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Helped break Nazi Enigma code

Irving John "Jack" Good, a retired Virginia Tech statistician who helped break the Nazi Enigma code for his native England during World War II, died Sunday in Radford, Va., the university said. He had been a professor of statistics at Tech since 1967.

A citizen of Great Britain, Dr. Good had worked for British military intelligence on a code-breaking team at Bletchley Park, England. He and other scientists developed an early version of the computer to break one of the German encryption systems.

He later went on to pioneer developments in an approach to statistics known as Bayesian inference, in which new information is used to update the probabilities of future outcomes.

Dr. Good also advised Stanley Kubrick on the science related to the film 2001: A Space Odyssey.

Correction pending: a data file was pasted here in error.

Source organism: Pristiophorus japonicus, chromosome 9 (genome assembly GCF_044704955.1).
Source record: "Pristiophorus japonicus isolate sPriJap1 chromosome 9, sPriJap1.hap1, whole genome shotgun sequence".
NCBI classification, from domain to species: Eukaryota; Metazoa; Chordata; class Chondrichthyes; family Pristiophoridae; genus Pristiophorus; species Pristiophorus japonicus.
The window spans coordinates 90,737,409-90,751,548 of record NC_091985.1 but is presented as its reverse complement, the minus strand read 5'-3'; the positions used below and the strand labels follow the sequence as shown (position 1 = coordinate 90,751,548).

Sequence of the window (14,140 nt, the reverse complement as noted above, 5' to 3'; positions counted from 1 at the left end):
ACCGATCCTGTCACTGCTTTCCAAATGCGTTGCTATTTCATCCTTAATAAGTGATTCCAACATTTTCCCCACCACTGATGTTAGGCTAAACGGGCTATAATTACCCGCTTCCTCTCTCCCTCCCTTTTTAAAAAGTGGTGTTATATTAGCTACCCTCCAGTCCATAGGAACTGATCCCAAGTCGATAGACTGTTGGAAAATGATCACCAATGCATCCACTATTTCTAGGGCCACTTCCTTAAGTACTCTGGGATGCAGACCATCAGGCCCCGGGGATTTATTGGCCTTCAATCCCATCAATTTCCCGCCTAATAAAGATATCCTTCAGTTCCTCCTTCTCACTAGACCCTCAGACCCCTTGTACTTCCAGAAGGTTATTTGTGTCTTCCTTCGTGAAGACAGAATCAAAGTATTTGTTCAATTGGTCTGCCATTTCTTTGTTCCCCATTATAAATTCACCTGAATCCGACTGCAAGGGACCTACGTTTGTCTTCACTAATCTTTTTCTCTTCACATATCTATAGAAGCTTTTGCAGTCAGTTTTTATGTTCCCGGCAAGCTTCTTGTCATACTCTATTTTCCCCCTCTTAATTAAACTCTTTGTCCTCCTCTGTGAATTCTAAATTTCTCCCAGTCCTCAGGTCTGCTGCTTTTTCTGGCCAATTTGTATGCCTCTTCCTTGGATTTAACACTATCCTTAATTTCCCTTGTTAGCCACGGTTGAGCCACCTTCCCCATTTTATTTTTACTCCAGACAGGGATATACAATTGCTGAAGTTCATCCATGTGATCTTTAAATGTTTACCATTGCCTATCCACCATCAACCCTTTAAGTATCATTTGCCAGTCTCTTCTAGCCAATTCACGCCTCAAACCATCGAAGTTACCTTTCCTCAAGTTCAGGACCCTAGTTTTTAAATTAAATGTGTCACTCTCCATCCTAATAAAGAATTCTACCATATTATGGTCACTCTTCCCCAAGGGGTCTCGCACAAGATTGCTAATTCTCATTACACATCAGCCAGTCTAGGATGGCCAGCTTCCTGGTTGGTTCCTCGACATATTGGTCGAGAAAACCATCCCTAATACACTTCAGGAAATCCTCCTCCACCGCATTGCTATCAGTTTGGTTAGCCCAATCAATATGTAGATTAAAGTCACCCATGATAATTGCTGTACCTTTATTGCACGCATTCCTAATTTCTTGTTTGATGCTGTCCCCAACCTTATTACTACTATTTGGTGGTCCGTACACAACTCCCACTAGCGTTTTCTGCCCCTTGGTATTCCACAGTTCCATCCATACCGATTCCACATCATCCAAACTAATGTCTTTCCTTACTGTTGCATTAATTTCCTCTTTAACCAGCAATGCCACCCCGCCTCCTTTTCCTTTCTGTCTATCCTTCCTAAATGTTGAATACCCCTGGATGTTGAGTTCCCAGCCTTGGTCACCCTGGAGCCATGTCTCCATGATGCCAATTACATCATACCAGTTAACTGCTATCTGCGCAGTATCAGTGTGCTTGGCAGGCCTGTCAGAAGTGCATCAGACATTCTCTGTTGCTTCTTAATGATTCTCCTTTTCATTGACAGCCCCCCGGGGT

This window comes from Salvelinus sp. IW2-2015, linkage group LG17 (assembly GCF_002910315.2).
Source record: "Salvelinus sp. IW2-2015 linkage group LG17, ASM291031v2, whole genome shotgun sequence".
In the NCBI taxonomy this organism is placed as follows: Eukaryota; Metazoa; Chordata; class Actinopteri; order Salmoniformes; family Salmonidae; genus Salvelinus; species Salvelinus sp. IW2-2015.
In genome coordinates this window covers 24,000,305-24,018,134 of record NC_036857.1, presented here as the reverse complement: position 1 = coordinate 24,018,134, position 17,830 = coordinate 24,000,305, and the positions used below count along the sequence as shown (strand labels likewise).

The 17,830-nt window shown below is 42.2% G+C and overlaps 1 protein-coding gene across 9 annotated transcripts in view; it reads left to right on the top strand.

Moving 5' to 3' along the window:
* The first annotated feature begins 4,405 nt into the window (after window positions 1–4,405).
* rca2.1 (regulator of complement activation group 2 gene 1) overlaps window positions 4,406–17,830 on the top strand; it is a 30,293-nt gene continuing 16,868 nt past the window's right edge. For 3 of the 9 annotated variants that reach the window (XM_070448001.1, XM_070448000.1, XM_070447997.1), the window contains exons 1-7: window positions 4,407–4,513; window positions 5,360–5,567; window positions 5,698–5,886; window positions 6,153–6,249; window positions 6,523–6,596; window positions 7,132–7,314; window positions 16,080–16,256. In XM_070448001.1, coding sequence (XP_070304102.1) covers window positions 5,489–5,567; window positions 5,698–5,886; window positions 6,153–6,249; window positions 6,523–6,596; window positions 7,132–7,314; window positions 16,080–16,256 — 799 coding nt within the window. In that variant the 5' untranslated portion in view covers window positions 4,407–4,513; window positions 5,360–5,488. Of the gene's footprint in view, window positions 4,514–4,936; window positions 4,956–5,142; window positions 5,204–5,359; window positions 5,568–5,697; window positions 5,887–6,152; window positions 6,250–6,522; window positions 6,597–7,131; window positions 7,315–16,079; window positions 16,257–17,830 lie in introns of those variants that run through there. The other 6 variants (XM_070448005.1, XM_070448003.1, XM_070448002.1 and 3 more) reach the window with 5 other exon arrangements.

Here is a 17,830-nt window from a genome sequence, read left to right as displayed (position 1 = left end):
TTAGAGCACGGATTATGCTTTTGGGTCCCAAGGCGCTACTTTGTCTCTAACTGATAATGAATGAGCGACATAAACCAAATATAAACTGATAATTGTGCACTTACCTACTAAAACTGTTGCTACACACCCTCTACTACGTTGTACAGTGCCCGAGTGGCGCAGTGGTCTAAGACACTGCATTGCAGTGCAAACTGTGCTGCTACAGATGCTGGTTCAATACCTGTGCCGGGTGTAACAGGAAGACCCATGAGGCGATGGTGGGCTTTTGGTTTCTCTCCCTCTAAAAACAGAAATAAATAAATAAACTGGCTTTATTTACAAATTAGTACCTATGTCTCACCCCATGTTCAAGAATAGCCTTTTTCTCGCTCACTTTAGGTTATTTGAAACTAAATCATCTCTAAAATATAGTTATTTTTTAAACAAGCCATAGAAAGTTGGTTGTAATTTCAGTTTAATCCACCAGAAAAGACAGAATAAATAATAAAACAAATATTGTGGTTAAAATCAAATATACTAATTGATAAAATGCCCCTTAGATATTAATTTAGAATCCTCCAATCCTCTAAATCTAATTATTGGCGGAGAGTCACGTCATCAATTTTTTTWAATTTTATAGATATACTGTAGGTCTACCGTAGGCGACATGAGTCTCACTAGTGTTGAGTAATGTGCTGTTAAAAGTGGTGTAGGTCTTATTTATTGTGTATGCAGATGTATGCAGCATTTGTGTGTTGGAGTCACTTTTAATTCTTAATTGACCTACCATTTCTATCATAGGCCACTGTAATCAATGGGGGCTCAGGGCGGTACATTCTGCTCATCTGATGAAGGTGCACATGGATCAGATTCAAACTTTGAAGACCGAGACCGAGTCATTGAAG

Drexel University president

Constantine Papadakis, the Drexel University president who is credited with raising the endowment, enrollment and profile of the one-time commuter school, died of complications from lung cancer Sunday evening in Philadelphia, three days after he officially stepped down to take medical leave. A statement from Drexel issued Monday said his lung cancer was in remission but that Papadakis died of pulmonary complications.

Dr. Papadakis became Drexel's president in 1995 and began shoring up the school's finances, eventually overseeing construction of numerous campus buildings. Under his leadership, the university acquired schools of medicine, nursing and public health.

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